I don’t want to put this work under psychology, because I think it pushes too hard toward the clinical, and I don’t want to engage in clinical work. This is more social transformation, community transformation, education work, how we understand ourselves and what we think is possible, and how much of that happens through the words, the language, we have for ourselves and for our communities. I need that separation from this as therapy (TLA isn’t the same as therapy). Major changes happen for folks in school, in the classroom, and we don’t call it therapy. We call it transformation, we call it learning, we call that process healing sometimes, but we know the difference (well, don’t we?) between education and therapy.

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What about a prompt for a Friday? One of the folks at the Power of Words conference introduced me to this Rumi poem. I’ll invite you to read it, notice what stays with you, what catches your writers ear, what images or associations arise for you as you’re reading — let your writing begin with whatever comes up for you as you read. You might respond to the poem, you might start with a phrase in the poem itself — give yourself 10 minutes, following your writing wherever it seems to want to go:

The breeze at dawn has secrets to tell you.
Don’t go back to sleep.

You must ask for what you really want.
Don’t go back to sleep.

People are going back and forth across the doorsill
where the two worlds touch.

The door is round and open.
Don’t go back to sleep.

From Essential Rumi

by Coleman Barks

Thank you for being here today, for reading and wondering, for the words that shape you, for the words you use to shape yourself and the spaces between the words that hold so much possibility…


8 responses to ““don’t go back to sleep” (Rumi)

  1. “I don’t want to put this work under psychology, because I think it pushes too hard toward the clinical, and I don’t want to engage in clinical work. This is more social transformation, community transformation, education work, how we understand ourselves and what we think is possible, and how much of that happens through the words, the language, we have for ourselves and for our communities. I need that separation from this as therapy (TLA isn’t the same as therapy). Major changes happen for folks in school, in the classroom, and we don’t call it therapy. We call it transformation, we call it learning, we call that process healing sometimes, but we know the difference (well, don’t we?) between education and therapy.”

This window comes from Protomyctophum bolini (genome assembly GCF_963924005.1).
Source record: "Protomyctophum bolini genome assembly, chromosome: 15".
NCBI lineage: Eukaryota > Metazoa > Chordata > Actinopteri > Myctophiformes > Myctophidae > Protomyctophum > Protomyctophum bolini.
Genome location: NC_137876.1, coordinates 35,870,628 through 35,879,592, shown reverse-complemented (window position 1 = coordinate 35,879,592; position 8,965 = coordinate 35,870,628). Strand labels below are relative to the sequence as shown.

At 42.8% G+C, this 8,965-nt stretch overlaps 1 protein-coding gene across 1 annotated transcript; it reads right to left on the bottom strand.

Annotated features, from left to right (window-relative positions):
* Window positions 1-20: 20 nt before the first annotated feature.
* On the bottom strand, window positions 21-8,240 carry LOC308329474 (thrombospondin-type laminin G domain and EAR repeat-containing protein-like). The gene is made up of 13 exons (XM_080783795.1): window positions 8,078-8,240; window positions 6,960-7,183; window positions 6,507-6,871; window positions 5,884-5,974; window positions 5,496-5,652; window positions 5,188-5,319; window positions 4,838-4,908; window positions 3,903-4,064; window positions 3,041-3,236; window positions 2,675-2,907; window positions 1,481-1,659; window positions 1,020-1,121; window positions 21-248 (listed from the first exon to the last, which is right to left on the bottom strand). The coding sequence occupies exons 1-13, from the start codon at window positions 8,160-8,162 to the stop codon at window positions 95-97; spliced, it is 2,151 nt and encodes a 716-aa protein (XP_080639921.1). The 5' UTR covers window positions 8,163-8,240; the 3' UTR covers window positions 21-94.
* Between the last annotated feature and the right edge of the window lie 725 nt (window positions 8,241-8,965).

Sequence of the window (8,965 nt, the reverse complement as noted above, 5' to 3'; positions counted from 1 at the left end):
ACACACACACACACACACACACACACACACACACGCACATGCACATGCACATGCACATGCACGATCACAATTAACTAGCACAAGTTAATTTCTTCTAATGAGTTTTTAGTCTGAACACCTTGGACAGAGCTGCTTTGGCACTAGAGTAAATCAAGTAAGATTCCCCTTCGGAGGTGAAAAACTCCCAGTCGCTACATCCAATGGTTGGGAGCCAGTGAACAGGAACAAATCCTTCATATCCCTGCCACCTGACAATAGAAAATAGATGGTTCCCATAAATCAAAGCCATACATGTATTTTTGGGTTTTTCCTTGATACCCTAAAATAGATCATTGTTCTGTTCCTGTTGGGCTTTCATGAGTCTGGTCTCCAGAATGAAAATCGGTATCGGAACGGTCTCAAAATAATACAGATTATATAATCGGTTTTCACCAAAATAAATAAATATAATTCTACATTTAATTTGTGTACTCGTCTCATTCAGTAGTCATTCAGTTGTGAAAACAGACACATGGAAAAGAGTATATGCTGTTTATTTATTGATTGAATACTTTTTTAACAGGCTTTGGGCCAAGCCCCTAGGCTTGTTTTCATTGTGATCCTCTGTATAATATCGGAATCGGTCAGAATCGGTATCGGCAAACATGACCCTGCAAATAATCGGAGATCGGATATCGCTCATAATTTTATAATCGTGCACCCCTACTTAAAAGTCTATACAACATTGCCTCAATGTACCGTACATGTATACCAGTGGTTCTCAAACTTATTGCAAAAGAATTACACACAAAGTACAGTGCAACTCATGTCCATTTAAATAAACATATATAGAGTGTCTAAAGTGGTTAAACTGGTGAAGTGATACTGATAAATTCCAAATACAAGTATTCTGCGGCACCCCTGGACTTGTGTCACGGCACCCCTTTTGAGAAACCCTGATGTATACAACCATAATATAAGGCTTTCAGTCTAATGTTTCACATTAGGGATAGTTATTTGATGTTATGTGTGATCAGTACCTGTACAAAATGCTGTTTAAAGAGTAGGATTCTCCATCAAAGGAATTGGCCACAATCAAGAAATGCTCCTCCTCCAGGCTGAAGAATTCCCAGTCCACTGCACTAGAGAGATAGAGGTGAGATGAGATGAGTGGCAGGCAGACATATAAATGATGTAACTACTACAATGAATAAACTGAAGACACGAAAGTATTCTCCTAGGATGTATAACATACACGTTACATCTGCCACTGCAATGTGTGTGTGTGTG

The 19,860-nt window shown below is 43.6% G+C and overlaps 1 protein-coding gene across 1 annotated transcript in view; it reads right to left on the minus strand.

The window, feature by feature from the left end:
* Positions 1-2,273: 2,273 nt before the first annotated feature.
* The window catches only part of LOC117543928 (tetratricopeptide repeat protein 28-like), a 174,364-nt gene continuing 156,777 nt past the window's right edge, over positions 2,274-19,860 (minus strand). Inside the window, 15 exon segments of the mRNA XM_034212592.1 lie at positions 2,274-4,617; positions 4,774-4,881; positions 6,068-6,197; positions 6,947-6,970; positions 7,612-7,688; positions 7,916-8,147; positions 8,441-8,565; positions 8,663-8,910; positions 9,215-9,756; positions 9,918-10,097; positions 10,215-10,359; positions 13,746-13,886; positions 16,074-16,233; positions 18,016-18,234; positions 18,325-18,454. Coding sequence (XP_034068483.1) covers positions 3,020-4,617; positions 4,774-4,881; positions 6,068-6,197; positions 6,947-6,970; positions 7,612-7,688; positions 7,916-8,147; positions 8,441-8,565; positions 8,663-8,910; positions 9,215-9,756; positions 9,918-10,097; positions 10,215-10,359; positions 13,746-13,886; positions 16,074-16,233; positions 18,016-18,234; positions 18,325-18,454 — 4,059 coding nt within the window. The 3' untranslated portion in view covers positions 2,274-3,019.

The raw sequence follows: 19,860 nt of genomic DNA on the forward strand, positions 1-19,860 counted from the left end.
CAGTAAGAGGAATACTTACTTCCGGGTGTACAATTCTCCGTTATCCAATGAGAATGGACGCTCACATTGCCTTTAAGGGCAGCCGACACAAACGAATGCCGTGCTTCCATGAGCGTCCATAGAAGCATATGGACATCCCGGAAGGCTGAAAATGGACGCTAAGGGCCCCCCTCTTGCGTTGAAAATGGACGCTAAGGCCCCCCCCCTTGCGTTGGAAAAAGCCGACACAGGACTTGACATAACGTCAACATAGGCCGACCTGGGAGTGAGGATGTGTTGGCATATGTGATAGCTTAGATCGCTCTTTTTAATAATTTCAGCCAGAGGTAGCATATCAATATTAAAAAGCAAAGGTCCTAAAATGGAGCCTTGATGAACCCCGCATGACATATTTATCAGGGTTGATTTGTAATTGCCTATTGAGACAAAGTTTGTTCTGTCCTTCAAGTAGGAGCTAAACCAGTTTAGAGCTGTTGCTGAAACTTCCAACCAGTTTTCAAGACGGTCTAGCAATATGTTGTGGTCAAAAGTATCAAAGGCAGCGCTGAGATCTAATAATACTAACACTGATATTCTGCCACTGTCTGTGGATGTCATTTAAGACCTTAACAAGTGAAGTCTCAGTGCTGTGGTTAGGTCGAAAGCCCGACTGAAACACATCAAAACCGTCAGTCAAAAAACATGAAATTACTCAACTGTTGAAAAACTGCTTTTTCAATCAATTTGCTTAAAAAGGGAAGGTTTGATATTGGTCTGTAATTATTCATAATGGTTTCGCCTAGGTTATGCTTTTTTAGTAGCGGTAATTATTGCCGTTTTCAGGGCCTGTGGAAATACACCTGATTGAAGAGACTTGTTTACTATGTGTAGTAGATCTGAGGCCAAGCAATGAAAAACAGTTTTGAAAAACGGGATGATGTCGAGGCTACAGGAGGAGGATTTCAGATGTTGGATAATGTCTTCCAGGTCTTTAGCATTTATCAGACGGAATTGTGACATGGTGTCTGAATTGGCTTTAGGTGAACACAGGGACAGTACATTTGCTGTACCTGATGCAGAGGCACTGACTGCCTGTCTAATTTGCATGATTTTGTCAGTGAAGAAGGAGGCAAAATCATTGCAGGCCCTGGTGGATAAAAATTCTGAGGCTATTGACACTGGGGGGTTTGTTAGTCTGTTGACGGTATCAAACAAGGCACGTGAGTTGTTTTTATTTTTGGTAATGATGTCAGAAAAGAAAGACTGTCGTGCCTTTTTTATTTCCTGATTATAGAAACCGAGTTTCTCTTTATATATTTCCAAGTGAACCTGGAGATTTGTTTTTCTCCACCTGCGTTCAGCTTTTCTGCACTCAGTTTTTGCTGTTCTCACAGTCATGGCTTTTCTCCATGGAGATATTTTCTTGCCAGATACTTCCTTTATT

These are very interesting questions to me. I went through a process of choosing between arts in education and arts in therapy because what I *want* to work with is creating space for people to experience transformation and healing through the artistic process. That’s one definition of expressive arts therapy, so I’ve chosen a counseling program for the moment. I haven’t let go of education, though. Perhaps infuriatingly, I’d say that counseling/therapy (as I see it) and education overlap A LOT. I might define therapy as an educational process focused on personal growth and healing.

    [You got me all excited!]

  2. oh, thank you so much for sharing this, Renee — fucking gorgeous

  3. What about the CIIS phd program in social and cultural anthropology? I read the intro page and I want to sign up right now. 🙂 I’m not sure if it quite fits for you, but here’s the site:

    http://www.ciis.edu/Academics/Graduate_Programs/Social_and_Cultural_Anthropology_.html

  4. Oh, cool — thanks for this idea, Dorothy!

  5. Right on — thanks for these suggestions, Sarah!

  6. The PCC program at CIIS might be a good fit…not sure if they have a PhD.
    I go to school there for drama therapy and I love the school.

  7. I studied anthropology in college and had an amazing medical anthropology professor. If you want to combine trauma studies with the study of creativity, you could take a look at that discipline. Also I’ve heard that the Anthropology Department at Santa Cruz is where a lot of HisCon professors teach now, so that could be something to check out.